The most corrupt police force in Europe. The state is completely complicit. The Guardia di Finanza, Italy’s version of the Fraud Squad is openly known to be the most corrupt police corp in Europe. Local business live in fear of them and every single legitimate business in the area where I live has had to pay them off. (Their standard fare is a hefty ‘present’ of firm’s goods. A local glove maker I know had to hand over several hundred gloves as a payment for some supposed fiscal discrepancy. The Guardia di Finanza families eat for budget price in restaurants and they drink their expressos free in local bars.)
The costs. The standard practice is that the money from these public tenders gets awarded to mafia run firms. The public work begins. Then the company folds. This normally occurs after fellow mob members have pocketed huge consultancy fees. The damage to the economy is massive as the entire country is crippled under the weight of literally thousands of taxes to fund this. The environmental consequences are worse still. The entire country is littered with unfinished buildings and projects. Milan’s recent World Exposition, and its myriads of mobster scams, destroyed acres of park land. The supporters claimed that it invigorated the local economy but (as we have shown elsewhere) it came at a cost of €3000 a head per Italian. Naples has nine unfinished hospital projects all paid for with public taxes.
The state capitalism mafia model. Now that we have some idea about how the mob works, it makes the original question far easier to answer: How could an anarcho-capitalist society stop the mafia? Simple. No state – no state mafia. The rise of a robust, entrenched mafia came about because the mob simply used the state as their business model. The backbone is the huge wealth collection and redistribution system. In the case of the state, it’s called ‘taxes’, in the case of the mafia, it’s called ‘il pizzo’ or what ETA used to refer to as the ‘revolutionary tax’ in the Basque country. The mafia takes its cue from state capitalism - the idea that the state should safeguard large-scale industries from failure by propping them up or funnelling cash through them. Think US bank bail-outs. Boeing couldn’t stand up to real free-market capitalist competition without going bankrupt. Neither could so many weapons manufacturers, big pharma companies, tech giants, aero-industry, etc. Neither can Alitalia, the Italian state run airline company that for decades has haemorrhaged billions of tax payer’s money while strengthening and enriching its higher management – basically another mafia. It’s a blatant scam that most gullible tax contributors support, but few of them understand its messy, multi-layered complexities or who is hidden behind. Put another way, honest yet ignorant working folk are directly responsible – they fund it after all.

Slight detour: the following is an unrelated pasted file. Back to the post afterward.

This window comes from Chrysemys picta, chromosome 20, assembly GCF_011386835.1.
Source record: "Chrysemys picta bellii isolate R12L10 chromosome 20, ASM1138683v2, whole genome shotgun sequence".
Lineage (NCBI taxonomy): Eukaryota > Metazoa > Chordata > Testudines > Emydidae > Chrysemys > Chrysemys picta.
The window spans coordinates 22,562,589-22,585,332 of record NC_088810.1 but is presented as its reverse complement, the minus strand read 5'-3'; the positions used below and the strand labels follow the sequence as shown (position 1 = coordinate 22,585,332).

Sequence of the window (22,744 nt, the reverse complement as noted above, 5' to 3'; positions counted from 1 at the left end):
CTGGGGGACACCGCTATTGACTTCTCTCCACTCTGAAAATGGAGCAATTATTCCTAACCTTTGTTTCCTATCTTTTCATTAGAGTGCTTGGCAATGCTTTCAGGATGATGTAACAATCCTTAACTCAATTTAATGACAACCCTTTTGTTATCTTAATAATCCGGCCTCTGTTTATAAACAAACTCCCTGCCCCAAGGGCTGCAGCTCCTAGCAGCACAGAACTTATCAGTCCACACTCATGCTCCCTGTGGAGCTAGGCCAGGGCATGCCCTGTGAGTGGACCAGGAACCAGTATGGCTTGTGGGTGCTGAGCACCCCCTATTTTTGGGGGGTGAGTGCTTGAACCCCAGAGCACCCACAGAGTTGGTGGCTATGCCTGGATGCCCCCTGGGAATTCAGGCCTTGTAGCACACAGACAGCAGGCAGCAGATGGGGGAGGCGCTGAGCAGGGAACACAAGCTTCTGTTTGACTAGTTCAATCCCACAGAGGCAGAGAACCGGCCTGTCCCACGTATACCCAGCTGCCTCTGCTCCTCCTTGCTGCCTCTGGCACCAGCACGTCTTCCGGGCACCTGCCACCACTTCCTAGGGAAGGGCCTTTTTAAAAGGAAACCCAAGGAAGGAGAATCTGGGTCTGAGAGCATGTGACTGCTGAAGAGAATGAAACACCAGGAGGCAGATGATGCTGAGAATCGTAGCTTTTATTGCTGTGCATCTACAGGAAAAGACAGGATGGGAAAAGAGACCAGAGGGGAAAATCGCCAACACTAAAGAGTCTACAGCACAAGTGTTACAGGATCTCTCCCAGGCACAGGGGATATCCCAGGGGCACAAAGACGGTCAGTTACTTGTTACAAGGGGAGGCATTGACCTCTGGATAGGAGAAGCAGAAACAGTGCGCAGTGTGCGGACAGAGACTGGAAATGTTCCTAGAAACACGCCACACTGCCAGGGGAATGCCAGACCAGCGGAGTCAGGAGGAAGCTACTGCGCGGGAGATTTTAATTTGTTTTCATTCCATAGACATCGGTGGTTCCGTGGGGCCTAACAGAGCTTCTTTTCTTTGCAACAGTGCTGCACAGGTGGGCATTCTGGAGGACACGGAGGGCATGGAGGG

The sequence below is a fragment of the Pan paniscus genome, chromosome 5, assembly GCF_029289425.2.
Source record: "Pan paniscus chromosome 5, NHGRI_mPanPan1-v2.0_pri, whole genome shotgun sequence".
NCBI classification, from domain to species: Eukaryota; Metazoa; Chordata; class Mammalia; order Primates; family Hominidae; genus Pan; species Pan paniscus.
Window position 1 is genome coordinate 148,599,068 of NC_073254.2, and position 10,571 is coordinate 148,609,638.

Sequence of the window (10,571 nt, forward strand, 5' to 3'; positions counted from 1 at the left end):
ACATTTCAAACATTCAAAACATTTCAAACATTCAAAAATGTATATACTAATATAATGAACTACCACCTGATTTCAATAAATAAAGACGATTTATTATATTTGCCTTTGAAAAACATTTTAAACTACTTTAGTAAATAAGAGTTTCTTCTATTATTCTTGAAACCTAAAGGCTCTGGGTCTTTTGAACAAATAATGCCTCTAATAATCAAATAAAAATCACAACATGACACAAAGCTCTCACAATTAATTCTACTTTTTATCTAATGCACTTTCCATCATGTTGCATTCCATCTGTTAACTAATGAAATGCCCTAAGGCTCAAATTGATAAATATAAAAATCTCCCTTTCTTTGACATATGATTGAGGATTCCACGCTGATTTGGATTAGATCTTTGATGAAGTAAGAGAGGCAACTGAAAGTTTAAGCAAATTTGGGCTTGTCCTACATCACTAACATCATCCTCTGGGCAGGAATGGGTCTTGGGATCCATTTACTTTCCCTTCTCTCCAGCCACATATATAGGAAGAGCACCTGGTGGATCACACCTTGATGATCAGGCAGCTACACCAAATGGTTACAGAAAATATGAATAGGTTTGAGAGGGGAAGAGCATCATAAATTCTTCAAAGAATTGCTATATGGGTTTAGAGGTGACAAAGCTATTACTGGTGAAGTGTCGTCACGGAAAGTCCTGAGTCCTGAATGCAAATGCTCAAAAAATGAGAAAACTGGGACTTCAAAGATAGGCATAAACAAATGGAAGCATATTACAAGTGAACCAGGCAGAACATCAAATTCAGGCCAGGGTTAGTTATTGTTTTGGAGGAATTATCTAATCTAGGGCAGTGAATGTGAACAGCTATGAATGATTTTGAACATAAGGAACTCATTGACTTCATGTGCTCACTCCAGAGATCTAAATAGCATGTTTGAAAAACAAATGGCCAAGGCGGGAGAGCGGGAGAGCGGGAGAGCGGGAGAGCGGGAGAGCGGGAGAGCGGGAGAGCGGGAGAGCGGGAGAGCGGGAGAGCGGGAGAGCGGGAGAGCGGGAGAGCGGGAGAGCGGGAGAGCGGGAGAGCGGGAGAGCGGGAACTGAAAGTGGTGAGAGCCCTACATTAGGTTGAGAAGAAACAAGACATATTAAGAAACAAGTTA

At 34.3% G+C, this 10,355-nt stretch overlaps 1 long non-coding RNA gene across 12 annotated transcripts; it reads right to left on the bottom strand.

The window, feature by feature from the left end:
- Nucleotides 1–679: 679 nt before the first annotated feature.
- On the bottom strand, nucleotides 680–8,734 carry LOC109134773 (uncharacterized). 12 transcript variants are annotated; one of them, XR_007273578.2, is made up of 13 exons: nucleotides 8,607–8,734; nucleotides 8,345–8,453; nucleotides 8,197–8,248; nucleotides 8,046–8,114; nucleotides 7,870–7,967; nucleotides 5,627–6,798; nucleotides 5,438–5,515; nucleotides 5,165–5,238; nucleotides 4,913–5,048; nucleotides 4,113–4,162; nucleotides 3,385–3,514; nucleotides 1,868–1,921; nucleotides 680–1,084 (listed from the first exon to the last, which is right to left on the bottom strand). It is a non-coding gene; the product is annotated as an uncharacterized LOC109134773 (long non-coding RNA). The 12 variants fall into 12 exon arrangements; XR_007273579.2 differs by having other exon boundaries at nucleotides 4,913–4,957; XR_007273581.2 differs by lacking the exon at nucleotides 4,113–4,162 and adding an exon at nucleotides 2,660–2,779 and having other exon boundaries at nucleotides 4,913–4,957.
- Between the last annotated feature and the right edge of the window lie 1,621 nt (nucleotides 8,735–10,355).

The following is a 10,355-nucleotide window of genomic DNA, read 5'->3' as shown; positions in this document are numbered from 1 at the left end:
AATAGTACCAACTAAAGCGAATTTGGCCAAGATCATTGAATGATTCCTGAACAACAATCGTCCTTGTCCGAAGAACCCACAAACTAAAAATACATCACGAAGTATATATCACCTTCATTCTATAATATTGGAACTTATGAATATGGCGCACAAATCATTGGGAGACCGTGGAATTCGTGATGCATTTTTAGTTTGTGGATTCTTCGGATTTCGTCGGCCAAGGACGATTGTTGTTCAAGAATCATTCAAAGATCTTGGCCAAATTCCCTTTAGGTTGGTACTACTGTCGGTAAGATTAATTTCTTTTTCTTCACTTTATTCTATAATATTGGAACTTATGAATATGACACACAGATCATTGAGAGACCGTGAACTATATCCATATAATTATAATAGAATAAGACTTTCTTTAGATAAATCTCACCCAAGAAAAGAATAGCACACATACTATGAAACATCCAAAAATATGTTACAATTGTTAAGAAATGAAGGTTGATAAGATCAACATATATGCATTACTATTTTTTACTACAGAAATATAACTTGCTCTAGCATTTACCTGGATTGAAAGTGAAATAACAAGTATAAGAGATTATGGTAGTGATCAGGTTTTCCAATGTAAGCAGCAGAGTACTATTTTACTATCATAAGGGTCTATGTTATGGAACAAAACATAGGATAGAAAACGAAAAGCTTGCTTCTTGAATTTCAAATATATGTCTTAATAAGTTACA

So bad they even go to jail. The same applies to almost every other sector of the government-mob nexus. State capitalism feeds the mafia. In my local area we have monstrous mob run industries like defence, aerospace and security giants such as Leonardo-Finmeccanica. While ostensibly producing military helicopters and fighter planes for a country that hasn’t been at war for eighty years, the conglomerate has a history littered with case after case of corruption. It’s so bad that people have even been jailed… and that takes some doing in Italy.
In an anarcho-capitalist society there would be no state and therefore no massive re-distribution of state funds to bad actors. When trade and business are voluntary, companies and individuals sell goods and services that are of far greater social utility. Finmeccanica’s cheapest chopper trades at €11 million. Who the hell are you going to sell that to in an ancap society? Are you going to hop on a plane to Italy aboard one of the state’s mafia funding fleet, or take the honest, cheaper free market option? Exactly. Hence the honest shift towards independent and volantaryist communities using essentially anarchist systems such as the internet, sharing apps, cryptocurrencies, blockchains and any number of other new models. Systems which allow freedom to choose how we spend the fruits of our labour. The dinosaurs have got their days numbered.